VDOT Pedestrian Safety Action Plan Developed to Decrease Pedestrian Fatality Rates

The report, updated biennially, identifies high-risk corridors and safety priorities

October 08, 2021

Image 1 – The cover of the VDOT Pedestrian Safety Action Plan on a computer tablet.

With an increase in pedestrian fatality rates across the State of Virginia since 2012, the Virginia Department of Transportation (VDOT) developed a statewide Pedestrian Safety Action Plan (PSAP) report to identify pedestrian safety concerns, address next steps for improvements, and provide guidance on how to align this plan with additional ongoing pedestrian safety initiatives. VHB worked with VDOT to analyze and identify priority pedestrian corridors and crash clusters, and has partnered with them to update the report every other year since it was first formalized in 2018.

“VDOT’s goal for the PSAP report is to proactively guide stakeholders across the Commonwealth on where the pedestrian corridors and crash clusters are that need to be prioritized for safety improvements,” said Lauren Blackburn, Senior Project Manager at VHB. “When the location of these high-risk sites is identified every other year, action can follow. Partnering with local, state, and federal agencies allows them to take action in tandem to reach the ultimate goal—minimizing pedestrian injury and fatalities on roadways across the Commonwealth.”

To develop the PSAP, crash data was extensively evaluated to determine crash trends across the state. According to the Virginia Pedestrian Crash Assessment, an analysis of pedestrian crashes across the Commonwealth, there are three major factors most present during pedestrian crashes: most occur in urban areas with high traffic volumes; pedestrians are often hit at uncontrolled crossing locations; and the higher the speed, the lower the pedestrian survival rate.

By understanding these trends and identifying the location of the high-risk corridors and crash sites through extensive data evaluation, VDOT was able to prioritize exact locations for improvement and provide safety countermeasure recommendations for each high-risk area. Countermeasures can include a range of options, such as reducing the speed limit, installing lighting and visibility enhancements, and implementing crosswalks, stop lines, curb extensions, and stop or yield signage.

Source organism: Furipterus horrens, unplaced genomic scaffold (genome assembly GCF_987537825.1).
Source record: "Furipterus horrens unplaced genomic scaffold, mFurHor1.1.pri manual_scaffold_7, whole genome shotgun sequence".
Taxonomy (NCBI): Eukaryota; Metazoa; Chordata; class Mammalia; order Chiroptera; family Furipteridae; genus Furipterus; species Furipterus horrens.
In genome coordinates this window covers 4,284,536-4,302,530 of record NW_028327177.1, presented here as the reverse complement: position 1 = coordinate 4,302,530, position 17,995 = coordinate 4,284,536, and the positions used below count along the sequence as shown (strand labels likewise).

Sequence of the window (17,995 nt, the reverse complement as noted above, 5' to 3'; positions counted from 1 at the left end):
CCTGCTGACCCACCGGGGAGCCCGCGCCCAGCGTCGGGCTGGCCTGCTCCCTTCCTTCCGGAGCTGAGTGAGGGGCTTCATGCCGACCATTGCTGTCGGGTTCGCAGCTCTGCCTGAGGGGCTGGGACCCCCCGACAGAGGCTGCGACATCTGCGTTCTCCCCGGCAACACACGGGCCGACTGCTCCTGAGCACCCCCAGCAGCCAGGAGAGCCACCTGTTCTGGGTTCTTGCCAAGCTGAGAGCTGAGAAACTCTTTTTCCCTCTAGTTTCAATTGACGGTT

“We consider ourselves fortunate to partner with an agency like VDOT, who prioritizes pedestrian safety and mobility with a forward-thinking and integrated approach,” said Chris Daily, VHB’s Deputy Contract Manager for VDOT’s Statewide Traffic Engineering Contract. “VDOT’s holistic view of transportation systems and balance among modes, practice of data-based decision-making and integration of technology, and their collaboration with other agencies, has allowed VDOT to diagnose precise needs for pinpointed locations and allocate funding accordingly—resulting in effective and prompt change.”

VHB has worked with federal, state, and local agencies to plan, design, and install pedestrian safety countermeasures. VHB has supported the Federal Highway Administration (FHWA) Office of Safety on various bicycle and pedestrian safety programs, including the Safe System Approach Primer that was published in 2021. We have also partnered with the New York State Department of Transportation (NYSDOT) to develop their statewide PSAP that supports the state’s commitment to improving pedestrian safety and help drive investment decisions for the next five years. In addition, we have partnered with the City of Pittsburgh, Pennsylvania, to release their first PSAP in May 2021 and to also design improvements for both bicyclists and pedestrians. With one of the highest rates in the country for commuting on foot, the City of Pittsburgh’s PSAP serves as a guide for implementing strategies that promote safety and connectivity among destinations.

October is National Pedestrian Safety Month. Find out more about how VHB is supporting this safety initiative by contacting Elissa Goughnour.